A thinner yarn produces a higher thread count as more threads can fit into each 10cm² of fabric. The fabric will be soft and smooth, but it’s also more delicate and may not last as long. Durability depends on the strength and quality of the fibre and the quality of the weave.
This refers to how many yarns are wrapped together into a single thread – single-ply fabrics use threads made from 1 yarn, while 2-ply fabrics are created using 2 yarns twisted together to make 1 thread.
Fabric that’s 2-ply (or more) is heavier, stronger and more durable than single-ply. The trade-off is that the fabric may not have the soft, silky feel of a high-thread-count, single-ply sheet.
It’s standard practice to count each individual yarn when calculating thread count. So a sheet labelled “1000 thread count” could technically be 250 threads per 10cm², woven with 4-ply thread.
When you’re buying bed linen, check for the thread count and the ply of the yarn. If it’s not specified, ask.
Fibres are combed and the short ones are removed to make a smoother fabric.
Varieties that grow unusually long fibres (27-29mm).
A closely woven (at least 225 threads per 10cm²) plain-weave fabric (100 percent cotton or a polyester-cotton blend) with an equal or similar number of vertical and horizontal threads.
The simplest weave structure: single vertical and horizontal threads woven under and over.
A weave that has more threads on the surface of the fabric – usually 4 threads woven over 1 thread. It has a smoother, silkier feel than plain weave fabric.
True Egyptian cotton is grown along the banks of the Nile River. Its long, fine fibres make a uniform, strong and smooth thread when twisted into yarn.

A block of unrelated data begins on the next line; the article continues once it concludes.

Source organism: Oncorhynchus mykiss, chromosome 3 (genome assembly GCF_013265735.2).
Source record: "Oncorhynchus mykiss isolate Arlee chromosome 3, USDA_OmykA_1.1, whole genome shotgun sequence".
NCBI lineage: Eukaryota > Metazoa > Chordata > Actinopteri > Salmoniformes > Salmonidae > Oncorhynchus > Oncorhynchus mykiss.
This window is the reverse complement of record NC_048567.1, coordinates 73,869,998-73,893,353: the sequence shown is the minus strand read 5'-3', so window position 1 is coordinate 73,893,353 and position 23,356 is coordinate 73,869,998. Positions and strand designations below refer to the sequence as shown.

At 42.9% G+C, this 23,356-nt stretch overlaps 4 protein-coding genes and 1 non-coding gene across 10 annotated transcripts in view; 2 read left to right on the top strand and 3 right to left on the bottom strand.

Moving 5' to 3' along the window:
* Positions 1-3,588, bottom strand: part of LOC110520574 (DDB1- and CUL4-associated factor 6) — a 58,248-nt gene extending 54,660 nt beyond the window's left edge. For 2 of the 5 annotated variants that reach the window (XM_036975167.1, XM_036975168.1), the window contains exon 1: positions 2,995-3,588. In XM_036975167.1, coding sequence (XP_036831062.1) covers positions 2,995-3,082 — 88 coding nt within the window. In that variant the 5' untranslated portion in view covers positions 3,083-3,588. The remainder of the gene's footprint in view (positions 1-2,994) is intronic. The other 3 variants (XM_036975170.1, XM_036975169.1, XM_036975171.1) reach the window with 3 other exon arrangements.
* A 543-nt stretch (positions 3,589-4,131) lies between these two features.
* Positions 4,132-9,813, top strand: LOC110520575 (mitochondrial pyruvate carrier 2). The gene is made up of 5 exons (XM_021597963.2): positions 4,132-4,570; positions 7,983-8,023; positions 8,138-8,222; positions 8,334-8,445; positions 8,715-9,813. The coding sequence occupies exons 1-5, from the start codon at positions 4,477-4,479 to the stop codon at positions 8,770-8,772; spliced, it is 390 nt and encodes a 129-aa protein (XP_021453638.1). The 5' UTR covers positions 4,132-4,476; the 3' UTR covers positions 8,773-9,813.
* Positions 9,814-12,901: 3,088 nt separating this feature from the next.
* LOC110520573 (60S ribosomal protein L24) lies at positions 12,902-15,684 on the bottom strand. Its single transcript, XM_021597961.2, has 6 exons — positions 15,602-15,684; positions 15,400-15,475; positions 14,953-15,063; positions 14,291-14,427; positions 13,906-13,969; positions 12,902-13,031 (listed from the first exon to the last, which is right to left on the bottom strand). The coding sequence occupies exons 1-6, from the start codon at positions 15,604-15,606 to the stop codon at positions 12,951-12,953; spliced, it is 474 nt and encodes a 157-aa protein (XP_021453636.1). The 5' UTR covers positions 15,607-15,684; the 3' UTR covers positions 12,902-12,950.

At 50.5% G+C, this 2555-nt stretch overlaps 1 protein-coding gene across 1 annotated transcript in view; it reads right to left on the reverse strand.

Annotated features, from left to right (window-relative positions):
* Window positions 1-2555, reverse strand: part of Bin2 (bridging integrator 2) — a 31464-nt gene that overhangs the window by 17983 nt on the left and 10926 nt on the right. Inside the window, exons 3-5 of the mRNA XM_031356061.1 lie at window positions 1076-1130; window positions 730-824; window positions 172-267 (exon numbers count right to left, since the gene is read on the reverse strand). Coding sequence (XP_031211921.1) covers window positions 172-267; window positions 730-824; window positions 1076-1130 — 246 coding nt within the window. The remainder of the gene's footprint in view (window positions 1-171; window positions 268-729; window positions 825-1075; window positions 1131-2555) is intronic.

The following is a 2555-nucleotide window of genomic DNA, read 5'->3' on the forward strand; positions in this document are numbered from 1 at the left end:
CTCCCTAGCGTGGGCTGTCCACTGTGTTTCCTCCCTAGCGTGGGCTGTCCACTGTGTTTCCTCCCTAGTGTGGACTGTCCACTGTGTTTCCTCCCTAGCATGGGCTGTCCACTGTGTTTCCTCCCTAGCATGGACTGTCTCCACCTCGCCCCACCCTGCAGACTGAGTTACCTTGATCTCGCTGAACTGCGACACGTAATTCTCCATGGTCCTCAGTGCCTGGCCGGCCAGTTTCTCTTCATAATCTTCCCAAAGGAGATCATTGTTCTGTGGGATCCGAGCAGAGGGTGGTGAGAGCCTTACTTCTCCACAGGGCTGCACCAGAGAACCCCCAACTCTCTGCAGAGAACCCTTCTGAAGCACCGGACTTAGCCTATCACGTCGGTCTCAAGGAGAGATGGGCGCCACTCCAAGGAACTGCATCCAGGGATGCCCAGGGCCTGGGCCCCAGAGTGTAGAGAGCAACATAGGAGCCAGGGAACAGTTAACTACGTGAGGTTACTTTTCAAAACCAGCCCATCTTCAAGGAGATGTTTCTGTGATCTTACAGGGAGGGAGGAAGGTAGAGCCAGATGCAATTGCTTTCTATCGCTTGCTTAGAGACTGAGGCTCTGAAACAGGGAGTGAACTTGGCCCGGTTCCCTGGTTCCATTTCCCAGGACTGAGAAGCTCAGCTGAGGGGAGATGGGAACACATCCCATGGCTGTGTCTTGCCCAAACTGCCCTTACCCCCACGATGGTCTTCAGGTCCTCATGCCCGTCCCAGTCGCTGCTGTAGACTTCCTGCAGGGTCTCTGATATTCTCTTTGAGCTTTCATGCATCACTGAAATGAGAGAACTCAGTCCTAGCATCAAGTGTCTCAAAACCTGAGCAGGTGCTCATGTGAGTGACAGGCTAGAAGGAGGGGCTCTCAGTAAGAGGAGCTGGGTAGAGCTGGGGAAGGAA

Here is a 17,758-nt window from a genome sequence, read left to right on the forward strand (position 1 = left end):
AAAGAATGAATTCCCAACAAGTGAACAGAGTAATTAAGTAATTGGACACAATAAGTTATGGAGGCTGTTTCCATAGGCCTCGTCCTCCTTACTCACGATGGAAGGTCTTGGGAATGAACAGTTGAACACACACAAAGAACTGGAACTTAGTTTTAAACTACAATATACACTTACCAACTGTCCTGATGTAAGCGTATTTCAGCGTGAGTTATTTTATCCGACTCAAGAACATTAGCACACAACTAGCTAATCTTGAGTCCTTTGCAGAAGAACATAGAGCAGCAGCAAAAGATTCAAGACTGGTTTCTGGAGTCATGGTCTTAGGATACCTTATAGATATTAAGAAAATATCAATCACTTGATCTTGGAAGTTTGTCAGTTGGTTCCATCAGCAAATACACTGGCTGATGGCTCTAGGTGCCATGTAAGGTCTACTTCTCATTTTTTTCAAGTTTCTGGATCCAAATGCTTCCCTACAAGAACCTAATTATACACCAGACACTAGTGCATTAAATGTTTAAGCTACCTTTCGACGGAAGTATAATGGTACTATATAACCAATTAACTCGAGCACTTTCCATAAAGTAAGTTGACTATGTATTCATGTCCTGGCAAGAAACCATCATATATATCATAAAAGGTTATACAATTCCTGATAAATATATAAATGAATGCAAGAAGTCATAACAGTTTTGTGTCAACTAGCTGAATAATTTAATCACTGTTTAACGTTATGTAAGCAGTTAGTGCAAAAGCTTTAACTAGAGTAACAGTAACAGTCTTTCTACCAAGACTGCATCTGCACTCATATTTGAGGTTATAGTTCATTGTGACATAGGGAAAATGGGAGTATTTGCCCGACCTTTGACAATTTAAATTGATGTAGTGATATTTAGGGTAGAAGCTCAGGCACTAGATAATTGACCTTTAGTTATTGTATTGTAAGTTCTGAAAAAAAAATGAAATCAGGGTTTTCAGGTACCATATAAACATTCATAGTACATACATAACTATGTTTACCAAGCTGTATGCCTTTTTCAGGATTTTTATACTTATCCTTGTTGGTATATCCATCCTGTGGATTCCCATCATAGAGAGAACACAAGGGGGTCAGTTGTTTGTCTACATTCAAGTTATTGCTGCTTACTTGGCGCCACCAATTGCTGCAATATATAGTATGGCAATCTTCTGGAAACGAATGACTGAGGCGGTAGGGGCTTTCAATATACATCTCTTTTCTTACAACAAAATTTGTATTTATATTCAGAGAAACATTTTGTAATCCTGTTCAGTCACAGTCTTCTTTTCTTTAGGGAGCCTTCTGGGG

The words “Egyptian cotton” can simply be used as a marketing ploy. Much of what is labelled “Egyptian cotton” also contains cotton grown in other parts of the world.
So check the fine print. Unless the label says “100% Egyptian cotton” it may contain only a shred.
Gabrielle Hoffman, bed linen buyer for Christchurch department store Ballantynes, advises: “Price is usually a good indicator – genuine Egyptian cotton sheets will be more expensive”.
But you don’t have to rely solely on price to make sure you are getting the real thing – look for the Egyptian cotton “Authentic Seal of the Egyptian Government” on the packaging.
Cotton grown in Egypt isn’t the only high-quality cotton. Long-staple cotton grown elsewhere under similar climatic and geographic conditions is arguably of equal quality. For instance, pima cotton grown in the south-west states of the US.
And cotton seems to be shoppers’ current fibre of choice. Gabrielle’s noticed a trend away from synthetic threads towards natural fibres: “Although we always try to keep polycottons on the shelf, the trend is more towards 100% cotton.”
The Observer Magazine in the UK has reported that child labour is rife in the cotton plantations of the Nile Valley. Children as young as 7 are paid a pittance to work long days exposed to harmful pesticides, to satisfy the rest of the world’s demand for luxury bed linen.
Combed cotton has the short fibre removed, which creates a more regular and less hairy yarn, and therefore a smoother fabric.
Egyptian cotton doesn’t necessarily come from the banks of the Nile. It may just mean the bed linen is made from long-staple cotton. An Egyptian Cotton “gold seal” on the pack tells you the fibre was grown in Egypt (although the sheets may have been manufactured somewhere else). The logo is the trademark of the Egyptian Ministry of Industry and Foreign Trade and the Alexandria Cotton Exporters’ Association.